How do you know if somebody has broken “anti-monopoly law?”
The law-breaking impulse often starts in a corporate boardroom, or perhaps starts as the pipe dream of some headstrong executive.
Many lawyers are brushing up on antitrust law as talk mounts over the case the Justice Department is bringing against Alphabet Inc. — the parent company of Google — over its search-engine dominance. Others are reaching for law books over the power exercised by any of the high-tech giants — Apple, Alphabet, Amazon, Facebook or Netflix — over buyer shopping habits.
Monopoly law embraces the notion the companies should be accountable for activities that illegally “corner the market,” raise prices, restrict competition, or simply kill a competitor.
From there, it just gets complicated. People come up with ways to test monopoly practices faster than the laws can be written. It takes years to become familiar with predatory pricing, duty to deal, the essential facilities doctrine — or plain vanilla price fixing.
Monopoly law touches virtually everyone, whether they know it or not. Free-falling airfares became a national obsession in 1992, touched off by perhaps a single executive’s reaction to a fare war. Monopoly power touched Aspen in a case over Aspen ski pricing that reached the Supreme Court in 1985.
We can only guess the bumps ahead for those arguing the Google case, starting with that firm’s dominant “search” browsers.
Antitrust doctrine has been used to break up huge “combines” — like railroads or banks — in the late 19th century. It hit AT&T when that outfit was ordered broken up into the “baby Bells.”
Antitrust is a part of federal law. It began with a decision by Congress to outlaw any “combination or conspiracy in restraint of trade” in the 1890s.
Here the arguments start. The body of law gets so messy that it develops mostly through progressive court cases defining it over the years.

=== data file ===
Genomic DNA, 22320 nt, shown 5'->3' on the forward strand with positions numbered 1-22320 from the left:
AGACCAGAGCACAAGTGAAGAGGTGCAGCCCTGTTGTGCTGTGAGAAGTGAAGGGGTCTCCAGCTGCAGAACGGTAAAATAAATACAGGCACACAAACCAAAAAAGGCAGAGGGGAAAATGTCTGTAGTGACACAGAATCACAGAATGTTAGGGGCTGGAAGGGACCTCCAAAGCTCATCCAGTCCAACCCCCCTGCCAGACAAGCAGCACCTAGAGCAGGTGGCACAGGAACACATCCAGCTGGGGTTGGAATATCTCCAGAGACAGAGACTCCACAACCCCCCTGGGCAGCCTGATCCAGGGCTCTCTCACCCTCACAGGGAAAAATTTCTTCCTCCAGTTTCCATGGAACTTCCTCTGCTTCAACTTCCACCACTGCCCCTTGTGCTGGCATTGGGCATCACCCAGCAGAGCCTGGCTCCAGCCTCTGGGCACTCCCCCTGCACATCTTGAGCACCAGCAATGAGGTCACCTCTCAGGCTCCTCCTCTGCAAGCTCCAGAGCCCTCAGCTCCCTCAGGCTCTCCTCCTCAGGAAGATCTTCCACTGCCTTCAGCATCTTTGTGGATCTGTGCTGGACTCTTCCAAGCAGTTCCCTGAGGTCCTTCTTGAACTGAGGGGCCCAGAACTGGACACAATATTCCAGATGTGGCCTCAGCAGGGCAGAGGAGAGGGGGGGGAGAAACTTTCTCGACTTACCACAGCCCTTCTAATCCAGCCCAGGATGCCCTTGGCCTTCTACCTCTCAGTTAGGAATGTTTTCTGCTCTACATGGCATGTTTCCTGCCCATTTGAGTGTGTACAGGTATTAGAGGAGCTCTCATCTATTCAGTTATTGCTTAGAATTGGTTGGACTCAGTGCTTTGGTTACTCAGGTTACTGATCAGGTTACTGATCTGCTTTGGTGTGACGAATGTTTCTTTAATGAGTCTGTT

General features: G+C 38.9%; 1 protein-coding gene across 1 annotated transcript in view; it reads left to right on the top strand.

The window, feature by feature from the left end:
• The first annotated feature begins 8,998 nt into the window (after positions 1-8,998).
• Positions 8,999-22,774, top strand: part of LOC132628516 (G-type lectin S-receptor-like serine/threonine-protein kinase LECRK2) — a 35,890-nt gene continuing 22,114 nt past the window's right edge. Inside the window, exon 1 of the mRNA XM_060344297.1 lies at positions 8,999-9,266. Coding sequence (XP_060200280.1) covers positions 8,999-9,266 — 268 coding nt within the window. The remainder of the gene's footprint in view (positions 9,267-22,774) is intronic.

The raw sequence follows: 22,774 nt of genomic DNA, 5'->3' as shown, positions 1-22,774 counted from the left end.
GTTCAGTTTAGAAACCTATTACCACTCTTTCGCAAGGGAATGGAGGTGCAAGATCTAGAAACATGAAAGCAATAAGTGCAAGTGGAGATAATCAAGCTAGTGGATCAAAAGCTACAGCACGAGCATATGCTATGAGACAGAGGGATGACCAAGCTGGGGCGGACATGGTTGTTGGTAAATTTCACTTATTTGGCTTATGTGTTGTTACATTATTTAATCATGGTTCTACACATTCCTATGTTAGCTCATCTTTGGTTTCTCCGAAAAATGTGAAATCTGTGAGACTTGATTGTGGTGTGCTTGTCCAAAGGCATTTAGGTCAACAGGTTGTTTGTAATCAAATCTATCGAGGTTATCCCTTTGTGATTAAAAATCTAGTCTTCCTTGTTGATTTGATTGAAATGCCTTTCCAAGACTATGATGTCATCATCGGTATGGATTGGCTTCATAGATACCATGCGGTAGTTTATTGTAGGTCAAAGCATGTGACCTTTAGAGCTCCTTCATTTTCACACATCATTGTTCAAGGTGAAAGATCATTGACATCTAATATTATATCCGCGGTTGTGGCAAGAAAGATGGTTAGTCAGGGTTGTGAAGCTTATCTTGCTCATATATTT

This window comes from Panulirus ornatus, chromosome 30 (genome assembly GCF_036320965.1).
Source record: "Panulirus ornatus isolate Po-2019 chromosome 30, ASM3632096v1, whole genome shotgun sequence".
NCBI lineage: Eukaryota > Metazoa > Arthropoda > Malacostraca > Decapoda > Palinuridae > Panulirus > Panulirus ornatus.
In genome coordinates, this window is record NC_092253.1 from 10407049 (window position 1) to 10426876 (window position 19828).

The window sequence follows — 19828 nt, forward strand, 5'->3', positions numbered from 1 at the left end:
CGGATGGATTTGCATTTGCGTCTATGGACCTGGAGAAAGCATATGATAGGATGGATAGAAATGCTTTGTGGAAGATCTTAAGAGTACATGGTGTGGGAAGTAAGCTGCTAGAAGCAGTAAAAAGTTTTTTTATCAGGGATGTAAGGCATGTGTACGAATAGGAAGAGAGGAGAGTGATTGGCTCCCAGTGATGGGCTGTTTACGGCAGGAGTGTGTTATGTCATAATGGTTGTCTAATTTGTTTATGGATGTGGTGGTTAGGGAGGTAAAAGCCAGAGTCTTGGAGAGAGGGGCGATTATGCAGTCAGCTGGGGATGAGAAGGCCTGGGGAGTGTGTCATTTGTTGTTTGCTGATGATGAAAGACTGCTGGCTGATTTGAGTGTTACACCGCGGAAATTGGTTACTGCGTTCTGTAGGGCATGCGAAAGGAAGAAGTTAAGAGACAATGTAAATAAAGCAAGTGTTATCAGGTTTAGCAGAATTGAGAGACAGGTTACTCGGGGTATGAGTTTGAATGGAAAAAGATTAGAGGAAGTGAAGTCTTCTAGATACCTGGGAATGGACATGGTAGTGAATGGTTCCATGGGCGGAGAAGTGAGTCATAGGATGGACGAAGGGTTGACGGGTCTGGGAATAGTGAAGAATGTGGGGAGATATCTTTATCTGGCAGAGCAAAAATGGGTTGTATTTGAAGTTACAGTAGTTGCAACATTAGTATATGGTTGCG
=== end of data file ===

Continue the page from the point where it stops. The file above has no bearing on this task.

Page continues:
In the 1970s, Aspen’s four mountains were owned by two competing outfits — one for Aspen Highlands, and one (Aspen Skiing Co.) for the other three. To make it easier on visitors, the two companies got together to sell a joint ticket that allowed skiers to pick. It fell to an infamous pair of surveys each year to sample where each portion skied. That number was used to split the take between companies.
The ski outfits were each run by a headstrong boss — “DRC “Darcy” Brown for SkiCo, and “Whip” Jones at Highlands. As the case alleged, one day Brown and the SkiCo brass decided to do away with the surveys. They told Jones at Highlands he had to accept a flat 15% split to keep the ticket. This was below Highlands’ actual take, and bound to inflict losses, so Jones sued. A jury in federal court in Denver agreed, and threw the book at SkiCo, awarding Highlands “treble damages” under the law.
SkiCo lost an appeal, and pleaded with the Supreme Court to hear its claim that it did not have a legal “duty to deal” with a competitor. The claim was imaginative, and might have won except for a series of “dirty tricks,” SkiCo concocted. It simply “airbrushed” Highlands off some Aspen ski maps causing it to completely disappear — on paper. Monopolies themselves aren’t illegal, but nasty practices can override that rule.
The Supreme Court messed with what might have been a ruling setting new law. It found, 8-0, SkiCo ran afoul of good faith. It had to pay about $11 million — chump change by modern standards. Later, SkiCo solved all future monopoly issues. It simply bought Highlands.
The air fare case ensnared all airlines except Southwest. In the summer of 1992, American Airlines announced a simplified fare scheme, reducing the types of tickets it sold. Northwest saw a fare war looming, and came out with a “Grownups Fly Free” promotion — essentially a half-off summer fare sale. American reacted harshly. It simply cut all fares in half, setting off a frenzy of flying that summer.
Northwest and Continental airlines sued. They claimed that American’s fares amounted to “predatory pricing” — a below-cost sale designed to bleed a competitor or force it out of business.
The jury had to decide which “city pairs” American intended to dominate. The case had taken four weeks, but the jury returned in only a few hours to tell the judge it couldn’t even answer that single question. Another case that sounded like a bell-ringer was lost in the details.
New case law could be made if the Google case reaches high heat. Few can imagine how to regulate “free search,” or if it gives Google an unfair “gateway” advantage over others. All will watch closely, anxious to get hands on the way Amazon charges small businesses, or how Facebook spots the faceless fabrications on the prowl there.
It’s bound to get gnarly.
The writer (email@example.com) is a founder of the Aspen Daily News and appears here Sundays.